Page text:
Cabinet crown mouldings are the finishing touch for a kitchen renovation but you need to plan for them early in the project. Once the cabinets are bought (or built) and installed your options are limited to the situation you have in front of you.
Using cabinets of varying heights or "landscaping" as we call it, is a common way to add visual interest to a kitchen. This requires a bit more up-front planning and thought in order to be successful – especially when it comes down to the crown mouldings.
Return or die
As I wrote in my previous article "Cabinet Crown Moulding Tips", crown mouldings need to end in one of two ways:
- return to a wall or cabinet face (usually) at a 90 degree angle
- butt or "die" into the side an adjacent cabinet at 90 degrees
I’ve seen examples where people have tried other workarounds and “fixes" – and that’s exactly what they look like.
Three typical crown moulding examples
I’m going to show three examples of ways to deal with crown moulding at different heights. There are of course, more variations, but these three examples cover the basic design aspects that you need to consider during the planning stages.
Example # 1
This scenario includes both ways to end a lower level crown on adjacent cabinets. The left end of the lower crown dies into the side of a fascia and the right end returns to the face of a recessed light valance above the sink.
The key is that the taller cabinets MUST be deeper than the lower cabinets if you want the crown to die cleanly into the side. A typical 3" high crown will likely have a projection of less than that, but a good rule of thumb is that the taller cabinets should be at least 3" deeper than the lower level cabinets.
This is most commonly seen on corner wall cabinets with the face at 45 degrees. Have a look at the display kitchens set up in your local building supply store and you’ll most likely see at least one of these.
At the right is a three – dimensional view of the cabinets shown in elevation above. There is just enough depth at the fascia above the corner cabinet to land the lower level crown cleanly into the side.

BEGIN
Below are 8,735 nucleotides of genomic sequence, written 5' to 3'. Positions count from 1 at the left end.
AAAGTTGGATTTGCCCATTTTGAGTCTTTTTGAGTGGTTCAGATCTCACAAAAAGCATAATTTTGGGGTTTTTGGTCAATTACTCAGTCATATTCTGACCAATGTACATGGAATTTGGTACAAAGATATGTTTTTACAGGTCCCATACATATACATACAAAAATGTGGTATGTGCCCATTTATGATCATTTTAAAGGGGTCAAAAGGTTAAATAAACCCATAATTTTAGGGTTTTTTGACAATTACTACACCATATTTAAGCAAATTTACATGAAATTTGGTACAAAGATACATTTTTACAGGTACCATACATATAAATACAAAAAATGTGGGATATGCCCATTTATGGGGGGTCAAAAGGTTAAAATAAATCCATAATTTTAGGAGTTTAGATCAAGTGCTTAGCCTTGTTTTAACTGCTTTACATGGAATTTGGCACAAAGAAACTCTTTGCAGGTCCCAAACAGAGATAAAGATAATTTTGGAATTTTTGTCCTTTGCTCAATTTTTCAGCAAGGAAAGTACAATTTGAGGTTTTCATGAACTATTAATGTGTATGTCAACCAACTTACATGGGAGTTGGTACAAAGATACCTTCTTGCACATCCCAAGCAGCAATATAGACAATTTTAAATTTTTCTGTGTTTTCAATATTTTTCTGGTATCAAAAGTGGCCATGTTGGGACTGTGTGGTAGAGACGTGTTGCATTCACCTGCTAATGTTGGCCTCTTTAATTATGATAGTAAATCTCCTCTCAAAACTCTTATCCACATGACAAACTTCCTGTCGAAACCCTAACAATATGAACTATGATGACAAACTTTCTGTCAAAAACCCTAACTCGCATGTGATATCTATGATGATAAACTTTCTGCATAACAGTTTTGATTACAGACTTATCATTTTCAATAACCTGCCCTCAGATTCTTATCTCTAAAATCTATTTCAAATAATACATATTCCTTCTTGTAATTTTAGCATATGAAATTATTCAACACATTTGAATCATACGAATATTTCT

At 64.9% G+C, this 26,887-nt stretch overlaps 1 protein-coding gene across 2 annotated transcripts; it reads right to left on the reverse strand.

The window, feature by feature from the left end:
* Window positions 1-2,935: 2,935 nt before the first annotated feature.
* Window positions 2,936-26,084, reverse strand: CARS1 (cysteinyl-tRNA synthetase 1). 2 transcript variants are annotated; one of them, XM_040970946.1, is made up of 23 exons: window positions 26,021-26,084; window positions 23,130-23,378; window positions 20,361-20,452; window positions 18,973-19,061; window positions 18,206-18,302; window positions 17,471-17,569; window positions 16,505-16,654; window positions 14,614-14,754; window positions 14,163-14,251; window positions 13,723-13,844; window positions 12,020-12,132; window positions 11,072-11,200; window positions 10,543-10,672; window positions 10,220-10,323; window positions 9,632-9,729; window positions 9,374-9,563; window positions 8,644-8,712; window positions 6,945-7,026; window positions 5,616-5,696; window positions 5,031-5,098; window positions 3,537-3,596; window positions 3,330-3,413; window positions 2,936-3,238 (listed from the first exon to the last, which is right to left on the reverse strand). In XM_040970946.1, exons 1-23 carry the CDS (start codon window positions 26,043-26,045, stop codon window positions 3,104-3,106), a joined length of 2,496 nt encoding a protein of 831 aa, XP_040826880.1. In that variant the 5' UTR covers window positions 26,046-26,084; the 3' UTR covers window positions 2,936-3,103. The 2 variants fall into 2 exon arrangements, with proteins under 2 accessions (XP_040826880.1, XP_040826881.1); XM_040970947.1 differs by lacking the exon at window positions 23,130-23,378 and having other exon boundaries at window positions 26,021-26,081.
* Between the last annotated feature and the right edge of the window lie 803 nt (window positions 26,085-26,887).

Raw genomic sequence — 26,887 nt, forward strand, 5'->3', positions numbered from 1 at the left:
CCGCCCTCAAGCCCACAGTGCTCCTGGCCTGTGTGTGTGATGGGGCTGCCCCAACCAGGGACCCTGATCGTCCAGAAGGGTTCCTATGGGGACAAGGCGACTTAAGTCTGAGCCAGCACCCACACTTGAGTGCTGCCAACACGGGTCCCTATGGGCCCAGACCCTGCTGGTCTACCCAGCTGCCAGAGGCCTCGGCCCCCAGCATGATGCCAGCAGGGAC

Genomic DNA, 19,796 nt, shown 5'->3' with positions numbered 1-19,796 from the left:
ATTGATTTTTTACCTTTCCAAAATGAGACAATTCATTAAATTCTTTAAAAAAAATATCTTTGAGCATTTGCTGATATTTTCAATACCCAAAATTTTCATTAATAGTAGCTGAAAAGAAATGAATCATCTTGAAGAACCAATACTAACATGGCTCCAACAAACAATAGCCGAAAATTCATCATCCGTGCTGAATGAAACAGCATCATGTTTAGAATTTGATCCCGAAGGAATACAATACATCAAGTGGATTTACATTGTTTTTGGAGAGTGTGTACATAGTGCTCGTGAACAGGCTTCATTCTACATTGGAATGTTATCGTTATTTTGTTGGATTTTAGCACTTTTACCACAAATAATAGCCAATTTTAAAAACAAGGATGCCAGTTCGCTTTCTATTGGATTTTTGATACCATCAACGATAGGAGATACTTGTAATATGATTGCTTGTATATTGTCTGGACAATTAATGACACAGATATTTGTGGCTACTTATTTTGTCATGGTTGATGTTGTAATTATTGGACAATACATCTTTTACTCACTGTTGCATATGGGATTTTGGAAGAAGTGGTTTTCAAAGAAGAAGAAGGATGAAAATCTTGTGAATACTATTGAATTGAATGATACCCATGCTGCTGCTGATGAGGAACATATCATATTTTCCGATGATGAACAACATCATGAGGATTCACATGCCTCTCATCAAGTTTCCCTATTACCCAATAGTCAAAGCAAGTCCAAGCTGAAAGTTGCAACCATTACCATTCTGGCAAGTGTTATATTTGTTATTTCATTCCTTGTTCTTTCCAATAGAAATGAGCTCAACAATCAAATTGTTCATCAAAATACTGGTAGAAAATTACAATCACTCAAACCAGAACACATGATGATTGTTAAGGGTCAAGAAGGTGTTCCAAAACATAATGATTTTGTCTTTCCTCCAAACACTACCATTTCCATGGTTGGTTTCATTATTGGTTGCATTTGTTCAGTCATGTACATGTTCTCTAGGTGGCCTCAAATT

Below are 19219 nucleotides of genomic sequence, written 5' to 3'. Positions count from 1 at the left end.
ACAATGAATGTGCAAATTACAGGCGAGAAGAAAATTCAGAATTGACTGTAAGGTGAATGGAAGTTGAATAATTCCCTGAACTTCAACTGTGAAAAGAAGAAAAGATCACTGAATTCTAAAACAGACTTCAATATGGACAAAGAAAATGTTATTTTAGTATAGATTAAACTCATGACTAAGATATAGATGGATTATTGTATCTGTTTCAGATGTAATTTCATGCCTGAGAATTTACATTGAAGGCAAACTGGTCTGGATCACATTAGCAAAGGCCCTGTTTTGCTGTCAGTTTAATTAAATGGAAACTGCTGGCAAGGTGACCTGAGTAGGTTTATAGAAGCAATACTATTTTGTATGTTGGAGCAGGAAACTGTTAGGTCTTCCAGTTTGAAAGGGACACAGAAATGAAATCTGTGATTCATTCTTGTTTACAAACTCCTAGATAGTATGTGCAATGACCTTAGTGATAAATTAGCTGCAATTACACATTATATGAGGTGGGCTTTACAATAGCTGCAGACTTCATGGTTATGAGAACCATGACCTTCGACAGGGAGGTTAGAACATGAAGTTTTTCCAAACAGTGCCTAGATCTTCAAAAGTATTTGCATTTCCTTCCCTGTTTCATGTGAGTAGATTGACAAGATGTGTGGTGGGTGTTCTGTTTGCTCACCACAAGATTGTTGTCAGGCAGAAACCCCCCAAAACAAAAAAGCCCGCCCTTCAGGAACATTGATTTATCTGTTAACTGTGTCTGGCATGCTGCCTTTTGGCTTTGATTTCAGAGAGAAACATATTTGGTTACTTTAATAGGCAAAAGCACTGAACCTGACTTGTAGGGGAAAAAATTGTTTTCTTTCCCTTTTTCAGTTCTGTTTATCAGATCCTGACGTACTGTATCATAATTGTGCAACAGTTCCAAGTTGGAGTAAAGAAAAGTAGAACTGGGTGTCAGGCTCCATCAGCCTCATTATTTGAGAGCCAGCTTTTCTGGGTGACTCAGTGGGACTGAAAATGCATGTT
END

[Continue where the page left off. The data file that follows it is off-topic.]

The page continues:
You may also want to consider a smaller scale crown on the lower cabinets with a projection of 1 1/2 – 2 inches. If you have frameless cabinets, adding a panel to the side of the taller cabinet that’s flush to the face of the door will maximize the space to land the lower crown.
Example # 2
This scenario shows frameless wall cabinets flanking a framed cabinet with open shelves.
The arched top rail above the open shelves adds a design element as well as providing landing space for the lower crown to return.
Note that in the examples above that the upper part of both the open shelves and the window valance extend beyond the cabinets beside them.
Example # 3
This example shows one way of dealing with varying height cabinets that are all the same depth.
Adding a fascia above the lower cabinet provides a place for the lower crown to return even though it’s on the same plane. Although the cabinet above the microwave is shorter, it becomes a focal point in the room by raising the crown to the ceiling and adding a design element to break up what would otherwise be a large blank surface.
Lots of options
Planning for all your mouldings early in your project will offer the most flexibility and give you the best results. Get moulding samples and measure the height and projection rather than guess and discover after the fact that you "could have" made something work.
There’s plenty more to cover on the subject of crown mouldings and I’ll look at other aspects in upcoming articles.